To prevail in a products liability case under Florida law for either negligence or strict liability, Plaintiff must establish a defect in the subject product, i.e., the fluorescent lighting fixture. See West v. Caterpillar Tractor Co., 336 So.2d 80, 87 (Fla. 1976); Wilson v. Danek Med., Inc., 1999 WL 1062129, at *4 (M.D. Fla. Mar. 29, 1999); see also Blinn v. Smith & Nephew Richards, Inc., 55 F.Supp.2d 1353, 1361 (M.D. Fla. 1999). And expert testimony is necessary to establish the existence of a latent defect. Id.; see also Humphreys v. Gen. Motors Corp., 839 F.Supp. 822 (N.D. Fla. 1993).

Here, the Court agreed with Defendant, and Plaintiff appears to concede, that the record contains no evidence of a design defect or a defect in the warnings and instructions (sounding in negligence or strict liability). Indeed, Bullington testified that he was not asserting an opinion as to a design defect in the lighting fixture or that there were insufficient warnings or instructions related to the lighting fixture. Accordingly, summary judgment was granted in favor of Defendant and against Plaintiff to the extent that Plaintiff's complaint included a design defect claim or a claim of defect in the warnings and instructions.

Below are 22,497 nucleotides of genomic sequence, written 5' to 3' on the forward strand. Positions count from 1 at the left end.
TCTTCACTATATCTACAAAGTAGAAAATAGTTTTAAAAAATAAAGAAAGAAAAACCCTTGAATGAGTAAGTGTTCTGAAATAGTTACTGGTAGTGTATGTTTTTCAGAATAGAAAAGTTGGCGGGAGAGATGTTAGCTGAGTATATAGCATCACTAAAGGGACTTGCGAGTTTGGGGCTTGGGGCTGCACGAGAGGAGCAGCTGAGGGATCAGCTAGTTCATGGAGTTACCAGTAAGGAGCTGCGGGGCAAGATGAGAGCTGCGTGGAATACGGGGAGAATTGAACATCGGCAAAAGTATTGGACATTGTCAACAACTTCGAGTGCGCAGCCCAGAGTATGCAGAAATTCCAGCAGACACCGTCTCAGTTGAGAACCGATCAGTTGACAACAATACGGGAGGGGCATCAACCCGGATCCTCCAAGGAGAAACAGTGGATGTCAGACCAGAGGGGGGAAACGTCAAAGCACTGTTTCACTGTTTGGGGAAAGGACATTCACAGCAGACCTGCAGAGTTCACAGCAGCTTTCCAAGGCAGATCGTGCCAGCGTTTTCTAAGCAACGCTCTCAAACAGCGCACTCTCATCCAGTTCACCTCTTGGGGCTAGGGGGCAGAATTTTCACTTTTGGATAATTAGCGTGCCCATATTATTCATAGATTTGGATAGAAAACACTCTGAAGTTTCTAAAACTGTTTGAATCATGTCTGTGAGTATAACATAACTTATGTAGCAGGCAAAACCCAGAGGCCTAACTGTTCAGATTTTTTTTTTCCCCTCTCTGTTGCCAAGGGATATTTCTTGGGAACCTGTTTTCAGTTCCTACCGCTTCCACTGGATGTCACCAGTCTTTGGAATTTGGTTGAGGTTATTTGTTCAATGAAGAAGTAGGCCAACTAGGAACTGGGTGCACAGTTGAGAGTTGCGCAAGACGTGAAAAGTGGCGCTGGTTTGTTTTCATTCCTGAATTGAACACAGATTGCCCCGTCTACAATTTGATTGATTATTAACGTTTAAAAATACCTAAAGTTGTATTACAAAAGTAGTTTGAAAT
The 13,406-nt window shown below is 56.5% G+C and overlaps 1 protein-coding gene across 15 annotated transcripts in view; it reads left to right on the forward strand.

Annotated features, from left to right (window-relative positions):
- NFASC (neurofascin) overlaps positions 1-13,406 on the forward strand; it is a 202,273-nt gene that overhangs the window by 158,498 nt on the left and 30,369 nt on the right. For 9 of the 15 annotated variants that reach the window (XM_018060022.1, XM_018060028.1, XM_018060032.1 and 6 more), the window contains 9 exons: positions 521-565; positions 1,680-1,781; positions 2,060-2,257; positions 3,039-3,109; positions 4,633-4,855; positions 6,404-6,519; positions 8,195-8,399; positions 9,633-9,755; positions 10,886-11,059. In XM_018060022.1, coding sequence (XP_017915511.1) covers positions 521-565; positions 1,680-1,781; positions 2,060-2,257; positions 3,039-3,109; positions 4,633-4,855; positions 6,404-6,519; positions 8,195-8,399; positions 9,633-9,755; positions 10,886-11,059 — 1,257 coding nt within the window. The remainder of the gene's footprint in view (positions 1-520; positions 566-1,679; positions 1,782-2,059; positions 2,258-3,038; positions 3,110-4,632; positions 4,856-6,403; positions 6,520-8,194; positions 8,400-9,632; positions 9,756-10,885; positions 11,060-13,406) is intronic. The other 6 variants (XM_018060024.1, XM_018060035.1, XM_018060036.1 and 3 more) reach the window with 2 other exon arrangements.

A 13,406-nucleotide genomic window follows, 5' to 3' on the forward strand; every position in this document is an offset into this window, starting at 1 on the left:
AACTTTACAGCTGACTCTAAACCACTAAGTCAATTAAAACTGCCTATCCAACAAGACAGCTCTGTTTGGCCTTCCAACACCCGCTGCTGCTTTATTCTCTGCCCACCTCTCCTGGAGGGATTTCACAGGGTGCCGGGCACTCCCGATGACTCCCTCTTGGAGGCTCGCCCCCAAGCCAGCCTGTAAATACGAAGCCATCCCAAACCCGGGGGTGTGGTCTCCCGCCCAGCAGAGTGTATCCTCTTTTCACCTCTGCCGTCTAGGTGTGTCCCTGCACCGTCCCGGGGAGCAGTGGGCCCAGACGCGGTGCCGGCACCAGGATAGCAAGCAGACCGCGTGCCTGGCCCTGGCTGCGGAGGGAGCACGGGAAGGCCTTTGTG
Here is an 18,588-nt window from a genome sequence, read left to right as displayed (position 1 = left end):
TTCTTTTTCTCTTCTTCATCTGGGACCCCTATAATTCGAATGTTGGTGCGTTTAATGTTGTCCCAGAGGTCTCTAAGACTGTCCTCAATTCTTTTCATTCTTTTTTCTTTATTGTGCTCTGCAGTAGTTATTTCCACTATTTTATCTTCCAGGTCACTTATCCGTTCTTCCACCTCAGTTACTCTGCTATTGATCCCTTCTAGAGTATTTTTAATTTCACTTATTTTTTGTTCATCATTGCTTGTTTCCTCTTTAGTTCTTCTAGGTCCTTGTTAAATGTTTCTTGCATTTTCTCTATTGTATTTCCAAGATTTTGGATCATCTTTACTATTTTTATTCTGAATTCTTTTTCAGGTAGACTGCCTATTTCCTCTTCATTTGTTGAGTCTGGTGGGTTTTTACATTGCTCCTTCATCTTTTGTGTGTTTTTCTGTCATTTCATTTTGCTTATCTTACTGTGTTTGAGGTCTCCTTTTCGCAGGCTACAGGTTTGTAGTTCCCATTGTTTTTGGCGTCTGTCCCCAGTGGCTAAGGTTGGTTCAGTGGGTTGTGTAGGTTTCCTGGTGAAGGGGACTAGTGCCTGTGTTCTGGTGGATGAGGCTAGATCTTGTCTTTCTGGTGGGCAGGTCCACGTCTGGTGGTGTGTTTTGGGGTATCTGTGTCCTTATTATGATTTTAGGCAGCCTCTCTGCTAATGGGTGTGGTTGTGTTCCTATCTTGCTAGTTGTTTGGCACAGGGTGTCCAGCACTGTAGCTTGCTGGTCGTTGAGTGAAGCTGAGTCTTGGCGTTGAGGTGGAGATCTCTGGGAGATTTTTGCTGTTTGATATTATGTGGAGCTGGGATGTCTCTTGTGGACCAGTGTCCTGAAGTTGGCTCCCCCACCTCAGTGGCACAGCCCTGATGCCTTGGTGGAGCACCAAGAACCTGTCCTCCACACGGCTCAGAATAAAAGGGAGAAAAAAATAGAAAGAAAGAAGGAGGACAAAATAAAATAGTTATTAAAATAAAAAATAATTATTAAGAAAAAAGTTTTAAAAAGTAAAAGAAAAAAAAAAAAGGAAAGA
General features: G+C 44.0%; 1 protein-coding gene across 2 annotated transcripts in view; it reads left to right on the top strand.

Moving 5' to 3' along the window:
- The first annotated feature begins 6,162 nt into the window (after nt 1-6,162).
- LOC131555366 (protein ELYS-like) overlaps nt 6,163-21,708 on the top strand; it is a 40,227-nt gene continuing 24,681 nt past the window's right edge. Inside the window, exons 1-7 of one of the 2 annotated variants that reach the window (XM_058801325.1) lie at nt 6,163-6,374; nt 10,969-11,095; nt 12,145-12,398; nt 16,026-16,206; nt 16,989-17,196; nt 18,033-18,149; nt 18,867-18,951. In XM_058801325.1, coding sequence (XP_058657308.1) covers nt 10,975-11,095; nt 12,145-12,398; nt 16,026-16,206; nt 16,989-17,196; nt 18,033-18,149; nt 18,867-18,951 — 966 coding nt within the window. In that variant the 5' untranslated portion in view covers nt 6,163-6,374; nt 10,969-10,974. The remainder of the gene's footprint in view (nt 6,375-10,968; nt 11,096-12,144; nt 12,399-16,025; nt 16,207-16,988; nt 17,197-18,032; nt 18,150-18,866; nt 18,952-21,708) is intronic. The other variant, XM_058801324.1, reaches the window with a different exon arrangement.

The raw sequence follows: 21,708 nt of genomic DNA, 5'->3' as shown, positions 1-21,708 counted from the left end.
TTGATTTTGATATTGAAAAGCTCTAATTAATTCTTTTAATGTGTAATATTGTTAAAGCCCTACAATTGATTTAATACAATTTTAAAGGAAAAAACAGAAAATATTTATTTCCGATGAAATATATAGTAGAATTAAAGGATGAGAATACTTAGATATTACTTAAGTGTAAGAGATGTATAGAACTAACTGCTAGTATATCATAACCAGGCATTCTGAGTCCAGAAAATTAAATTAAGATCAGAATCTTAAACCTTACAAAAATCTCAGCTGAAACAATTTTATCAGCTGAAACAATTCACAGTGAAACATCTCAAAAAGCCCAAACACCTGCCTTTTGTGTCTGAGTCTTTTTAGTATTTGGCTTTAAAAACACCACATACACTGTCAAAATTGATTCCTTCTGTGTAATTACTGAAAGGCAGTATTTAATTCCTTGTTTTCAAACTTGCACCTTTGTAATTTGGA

The Court concluded that the record contained genuine issues of material disputed facts related to whether Plaintiff established a strict liability manufacturing defect in the lighting fixture. Under Florida law, a manufacturing defect requires (1) a product that "does not conform to its intended design" such that it (2) "fails to perform as safely as the intended design would have performed." Fla. Std. Jury Instr. (Civil) PL 4; see Husky Indus., Inc. v. Black, 434 So.2d 988, 991 n.4 (Fla. 4th DCA 1983). After hearing the evidence, a jury could conclude that Bullington's expert opinion about an "anomaly" and an electrical malfunction within the lighting fixture established a manufacturing defect. However, the Court need not focus on the issue of whether the record reflected evidence of a manufacturing defect because the record reflects sufficient evidence to establish a Cassisi inference.